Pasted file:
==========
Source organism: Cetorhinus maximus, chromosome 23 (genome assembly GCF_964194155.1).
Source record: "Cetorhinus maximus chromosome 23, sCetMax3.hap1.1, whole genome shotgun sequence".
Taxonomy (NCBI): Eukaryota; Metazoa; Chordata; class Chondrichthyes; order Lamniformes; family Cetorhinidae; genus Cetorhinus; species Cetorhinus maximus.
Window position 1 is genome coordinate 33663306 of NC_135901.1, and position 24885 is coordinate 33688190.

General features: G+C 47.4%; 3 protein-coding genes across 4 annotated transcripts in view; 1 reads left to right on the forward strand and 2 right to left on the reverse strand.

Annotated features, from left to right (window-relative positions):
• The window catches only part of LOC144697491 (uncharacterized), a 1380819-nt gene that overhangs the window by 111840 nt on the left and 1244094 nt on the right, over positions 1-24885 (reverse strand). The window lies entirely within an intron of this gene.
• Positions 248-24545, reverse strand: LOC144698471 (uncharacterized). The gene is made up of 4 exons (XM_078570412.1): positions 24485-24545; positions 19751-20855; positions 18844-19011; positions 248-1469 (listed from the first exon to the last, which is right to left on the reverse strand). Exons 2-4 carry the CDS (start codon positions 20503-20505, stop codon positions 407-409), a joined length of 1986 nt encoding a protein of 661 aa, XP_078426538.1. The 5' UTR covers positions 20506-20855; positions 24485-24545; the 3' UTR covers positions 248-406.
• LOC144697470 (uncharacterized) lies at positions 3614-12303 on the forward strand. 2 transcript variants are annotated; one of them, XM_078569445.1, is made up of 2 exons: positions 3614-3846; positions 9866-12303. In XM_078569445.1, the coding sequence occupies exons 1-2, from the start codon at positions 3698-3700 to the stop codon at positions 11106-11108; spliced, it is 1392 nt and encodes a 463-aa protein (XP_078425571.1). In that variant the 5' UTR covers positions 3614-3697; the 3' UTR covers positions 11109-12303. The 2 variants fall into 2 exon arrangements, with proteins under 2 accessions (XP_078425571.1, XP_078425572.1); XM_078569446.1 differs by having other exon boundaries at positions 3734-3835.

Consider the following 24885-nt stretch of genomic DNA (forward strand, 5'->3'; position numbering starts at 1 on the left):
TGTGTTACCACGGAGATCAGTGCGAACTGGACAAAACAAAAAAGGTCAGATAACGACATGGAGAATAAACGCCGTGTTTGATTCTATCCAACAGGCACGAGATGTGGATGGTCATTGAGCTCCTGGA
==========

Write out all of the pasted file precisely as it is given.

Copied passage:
Source organism: Cetorhinus maximus, chromosome 23 (genome assembly GCF_964194155.1).
Source record: "Cetorhinus maximus chromosome 23, sCetMax3.hap1.1, whole genome shotgun sequence".
Taxonomy (NCBI): Eukaryota; Metazoa; Chordata; class Chondrichthyes; order Lamniformes; family Cetorhinidae; genus Cetorhinus; species Cetorhinus maximus.
Window position 1 is genome coordinate 33663306 of NC_135901.1, and position 24885 is coordinate 33688190.

General features: G+C 47.4%; 3 protein-coding genes across 4 annotated transcripts in view; 1 reads left to right on the forward strand and 2 right to left on the reverse strand.

Annotated features, from left to right (window-relative positions):
• The window catches only part of LOC144697491 (uncharacterized), a 1380819-nt gene that overhangs the window by 111840 nt on the left and 1244094 nt on the right, over positions 1-24885 (reverse strand). The window lies entirely within an intron of this gene.
• Positions 248-24545, reverse strand: LOC144698471 (uncharacterized). The gene is made up of 4 exons (XM_078570412.1): positions 24485-24545; positions 19751-20855; positions 18844-19011; positions 248-1469 (listed from the first exon to the last, which is right to left on the reverse strand). Exons 2-4 carry the CDS (start codon positions 20503-20505, stop codon positions 407-409), a joined length of 1986 nt encoding a protein of 661 aa, XP_078426538.1. The 5' UTR covers positions 20506-20855; positions 24485-24545; the 3' UTR covers positions 248-406.
• LOC144697470 (uncharacterized) lies at positions 3614-12303 on the forward strand. 2 transcript variants are annotated; one of them, XM_078569445.1, is made up of 2 exons: positions 3614-3846; positions 9866-12303. In XM_078569445.1, the coding sequence occupies exons 1-2, from the start codon at positions 3698-3700 to the stop codon at positions 11106-11108; spliced, it is 1392 nt and encodes a 463-aa protein (XP_078425571.1). In that variant the 5' UTR covers positions 3614-3697; the 3' UTR covers positions 11109-12303. The 2 variants fall into 2 exon arrangements, with proteins under 2 accessions (XP_078425571.1, XP_078425572.1); XM_078569446.1 differs by having other exon boundaries at positions 3734-3835.

Consider the following 24885-nt stretch of genomic DNA (forward strand, 5'->3'; position numbering starts at 1 on the left):
TGTGTTACCACGGAGATCAGTGCGAACTGGACAAAACAAAAAAGGTCAGATAACGACATGGAGAATAAACGCCGTGTTTGATTCTATCCAACAGGCACGAGATGTGGATGGTCATTGAGCTCCTGGA